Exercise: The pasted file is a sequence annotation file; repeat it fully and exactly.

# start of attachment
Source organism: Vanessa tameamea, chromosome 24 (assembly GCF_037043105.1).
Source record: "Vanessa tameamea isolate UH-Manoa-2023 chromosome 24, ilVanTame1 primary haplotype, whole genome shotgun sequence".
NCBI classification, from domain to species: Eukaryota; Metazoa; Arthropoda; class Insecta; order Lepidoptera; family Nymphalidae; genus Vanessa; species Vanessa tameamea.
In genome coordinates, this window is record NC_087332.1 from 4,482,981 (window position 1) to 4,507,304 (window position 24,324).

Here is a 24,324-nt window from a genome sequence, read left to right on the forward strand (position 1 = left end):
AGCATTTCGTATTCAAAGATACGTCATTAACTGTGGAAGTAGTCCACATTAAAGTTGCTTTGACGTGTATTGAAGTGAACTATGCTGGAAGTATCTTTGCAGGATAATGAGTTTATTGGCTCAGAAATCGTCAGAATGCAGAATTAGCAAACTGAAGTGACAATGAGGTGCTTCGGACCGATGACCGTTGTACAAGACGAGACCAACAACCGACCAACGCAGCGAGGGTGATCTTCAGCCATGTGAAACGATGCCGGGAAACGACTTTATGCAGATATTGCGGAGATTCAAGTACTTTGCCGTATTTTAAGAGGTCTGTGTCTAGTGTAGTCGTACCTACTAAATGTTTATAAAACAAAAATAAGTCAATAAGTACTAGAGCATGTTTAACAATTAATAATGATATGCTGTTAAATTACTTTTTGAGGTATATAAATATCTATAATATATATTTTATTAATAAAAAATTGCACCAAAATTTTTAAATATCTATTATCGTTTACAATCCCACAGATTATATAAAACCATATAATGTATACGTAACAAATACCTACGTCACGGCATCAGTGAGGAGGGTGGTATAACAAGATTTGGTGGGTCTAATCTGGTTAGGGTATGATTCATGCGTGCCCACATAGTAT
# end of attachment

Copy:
Source organism: Vanessa tameamea, chromosome 24 (assembly GCF_037043105.1).
Source record: "Vanessa tameamea isolate UH-Manoa-2023 chromosome 24, ilVanTame1 primary haplotype, whole genome shotgun sequence".
NCBI classification, from domain to species: Eukaryota; Metazoa; Arthropoda; class Insecta; order Lepidoptera; family Nymphalidae; genus Vanessa; species Vanessa tameamea.
In genome coordinates, this window is record NC_087332.1 from 4,482,981 (window position 1) to 4,507,304 (window position 24,324).

Here is a 24,324-nt window from a genome sequence, read left to right on the forward strand (position 1 = left end):
AGCATTTCGTATTCAAAGATACGTCATTAACTGTGGAAGTAGTCCACATTAAAGTTGCTTTGACGTGTATTGAAGTGAACTATGCTGGAAGTATCTTTGCAGGATAATGAGTTTATTGGCTCAGAAATCGTCAGAATGCAGAATTAGCAAACTGAAGTGACAATGAGGTGCTTCGGACCGATGACCGTTGTACAAGACGAGACCAACAACCGACCAACGCAGCGAGGGTGATCTTCAGCCATGTGAAACGATGCCGGGAAACGACTTTATGCAGATATTGCGGAGATTCAAGTACTTTGCCGTATTTTAAGAGGTCTGTGTCTAGTGTAGTCGTACCTACTAAATGTTTATAAAACAAAAATAAGTCAATAAGTACTAGAGCATGTTTAACAATTAATAATGATATGCTGTTAAATTACTTTTTGAGGTATATAAATATCTATAATATATATTTTATTAATAAAAAATTGCACCAAAATTTTTAAATATCTATTATCGTTTACAATCCCACAGATTATATAAAACCATATAATGTATACGTAACAAATACCTACGTCACGGCATCAGTGAGGAGGGTGGTATAACAAGATTTGGTGGGTCTAATCTGGTTAGGGTATGATTCATGCGTGCCCACATAGTAT